Thanks for your replies. Most larger sailboat keels are cast or poured into the fiberglass hull. If it is a production boat, usually a mold has been made for the keel shape. After the lead hardens, the keel is lifted and placed into the molded sailboat, thus it is totally encapsulated in fiberglass, sealing it from water. There are exceptions to this practice, some low end builders just attached the lead to the keel and painted it.
The boat we are scrapping has the keel totally encapsulated in fiberglass since it was built in 1977. WE are removing the fiberglass, cleaning the lead with powered wire brushes and will:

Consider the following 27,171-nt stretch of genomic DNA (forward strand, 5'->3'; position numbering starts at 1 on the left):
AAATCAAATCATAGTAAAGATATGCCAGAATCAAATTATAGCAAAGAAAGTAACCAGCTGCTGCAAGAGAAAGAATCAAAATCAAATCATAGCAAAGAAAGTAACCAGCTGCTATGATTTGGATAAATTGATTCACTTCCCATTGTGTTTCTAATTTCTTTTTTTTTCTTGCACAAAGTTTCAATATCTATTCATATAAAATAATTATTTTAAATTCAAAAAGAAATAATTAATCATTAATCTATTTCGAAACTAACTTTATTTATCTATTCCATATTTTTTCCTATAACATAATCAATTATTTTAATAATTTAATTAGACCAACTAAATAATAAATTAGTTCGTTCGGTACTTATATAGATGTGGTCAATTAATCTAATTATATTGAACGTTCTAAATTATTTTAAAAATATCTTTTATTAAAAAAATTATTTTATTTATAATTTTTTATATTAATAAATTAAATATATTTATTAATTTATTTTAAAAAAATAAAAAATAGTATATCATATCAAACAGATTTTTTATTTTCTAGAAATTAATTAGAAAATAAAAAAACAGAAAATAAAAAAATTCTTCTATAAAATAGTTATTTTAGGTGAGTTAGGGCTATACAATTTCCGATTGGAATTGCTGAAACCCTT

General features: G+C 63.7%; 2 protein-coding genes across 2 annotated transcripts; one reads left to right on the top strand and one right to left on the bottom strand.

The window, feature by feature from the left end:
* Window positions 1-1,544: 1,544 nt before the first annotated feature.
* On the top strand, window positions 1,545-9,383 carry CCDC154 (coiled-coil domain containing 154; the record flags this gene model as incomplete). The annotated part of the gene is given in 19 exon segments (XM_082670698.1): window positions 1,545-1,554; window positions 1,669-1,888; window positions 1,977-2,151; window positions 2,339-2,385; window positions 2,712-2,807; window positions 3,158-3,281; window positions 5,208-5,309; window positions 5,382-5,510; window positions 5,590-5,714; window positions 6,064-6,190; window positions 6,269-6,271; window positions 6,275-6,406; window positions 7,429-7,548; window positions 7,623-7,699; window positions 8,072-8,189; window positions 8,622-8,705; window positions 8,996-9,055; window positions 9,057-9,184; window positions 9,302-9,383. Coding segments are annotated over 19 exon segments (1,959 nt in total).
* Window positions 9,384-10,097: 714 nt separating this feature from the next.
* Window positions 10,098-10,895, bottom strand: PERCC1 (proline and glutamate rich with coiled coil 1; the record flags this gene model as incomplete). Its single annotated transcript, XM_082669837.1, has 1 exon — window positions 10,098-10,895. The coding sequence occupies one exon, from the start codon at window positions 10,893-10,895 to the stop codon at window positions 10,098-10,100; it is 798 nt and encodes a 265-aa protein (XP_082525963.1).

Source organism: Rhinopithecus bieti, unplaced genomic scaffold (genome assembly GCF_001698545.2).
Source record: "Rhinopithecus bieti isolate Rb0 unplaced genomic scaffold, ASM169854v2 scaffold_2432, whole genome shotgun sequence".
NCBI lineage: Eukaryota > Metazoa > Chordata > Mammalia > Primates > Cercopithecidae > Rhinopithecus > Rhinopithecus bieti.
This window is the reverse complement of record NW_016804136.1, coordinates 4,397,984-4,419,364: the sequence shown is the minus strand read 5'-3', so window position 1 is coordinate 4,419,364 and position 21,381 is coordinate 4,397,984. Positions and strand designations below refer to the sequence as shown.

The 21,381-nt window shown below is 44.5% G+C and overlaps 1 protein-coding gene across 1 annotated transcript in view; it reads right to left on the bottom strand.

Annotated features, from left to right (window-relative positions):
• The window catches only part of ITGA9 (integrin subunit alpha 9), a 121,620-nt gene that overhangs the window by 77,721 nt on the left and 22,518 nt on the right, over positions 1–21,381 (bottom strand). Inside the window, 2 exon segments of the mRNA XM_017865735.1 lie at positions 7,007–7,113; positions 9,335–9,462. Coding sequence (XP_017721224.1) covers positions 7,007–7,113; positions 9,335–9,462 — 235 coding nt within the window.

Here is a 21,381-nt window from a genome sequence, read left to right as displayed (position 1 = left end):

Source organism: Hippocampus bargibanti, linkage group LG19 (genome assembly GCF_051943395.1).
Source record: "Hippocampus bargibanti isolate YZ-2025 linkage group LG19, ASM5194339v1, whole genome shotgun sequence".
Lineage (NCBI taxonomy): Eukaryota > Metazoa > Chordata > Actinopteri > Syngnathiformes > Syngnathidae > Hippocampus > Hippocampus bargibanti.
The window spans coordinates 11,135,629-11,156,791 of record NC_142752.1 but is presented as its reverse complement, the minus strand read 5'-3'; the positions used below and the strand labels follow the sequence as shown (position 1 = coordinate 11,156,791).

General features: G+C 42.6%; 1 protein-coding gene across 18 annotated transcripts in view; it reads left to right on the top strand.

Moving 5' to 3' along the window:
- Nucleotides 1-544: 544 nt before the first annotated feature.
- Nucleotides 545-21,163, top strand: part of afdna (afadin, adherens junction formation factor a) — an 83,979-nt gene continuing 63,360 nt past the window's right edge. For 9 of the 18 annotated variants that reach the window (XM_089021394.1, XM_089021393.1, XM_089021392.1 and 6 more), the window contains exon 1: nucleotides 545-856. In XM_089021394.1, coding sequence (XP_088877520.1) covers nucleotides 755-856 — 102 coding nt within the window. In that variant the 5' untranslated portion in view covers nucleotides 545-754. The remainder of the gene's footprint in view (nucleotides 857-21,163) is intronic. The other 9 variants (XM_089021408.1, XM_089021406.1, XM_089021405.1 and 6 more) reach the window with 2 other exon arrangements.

1- load the entire piece, about 6' X 3" X 8" thick, on a truck and haul it to the re-cycling center.
2- haul the entire lead keel home and cut it up into pieces small enough to fit our pot and make bullets. We estimate over 3,000 pounds in this chunk. So will probably share with our friends. We like fresh fish fillets and beer.
We have sent sample in to a lab for testing, takes two weeks.
I will keep you posted. Please reply with any ideas.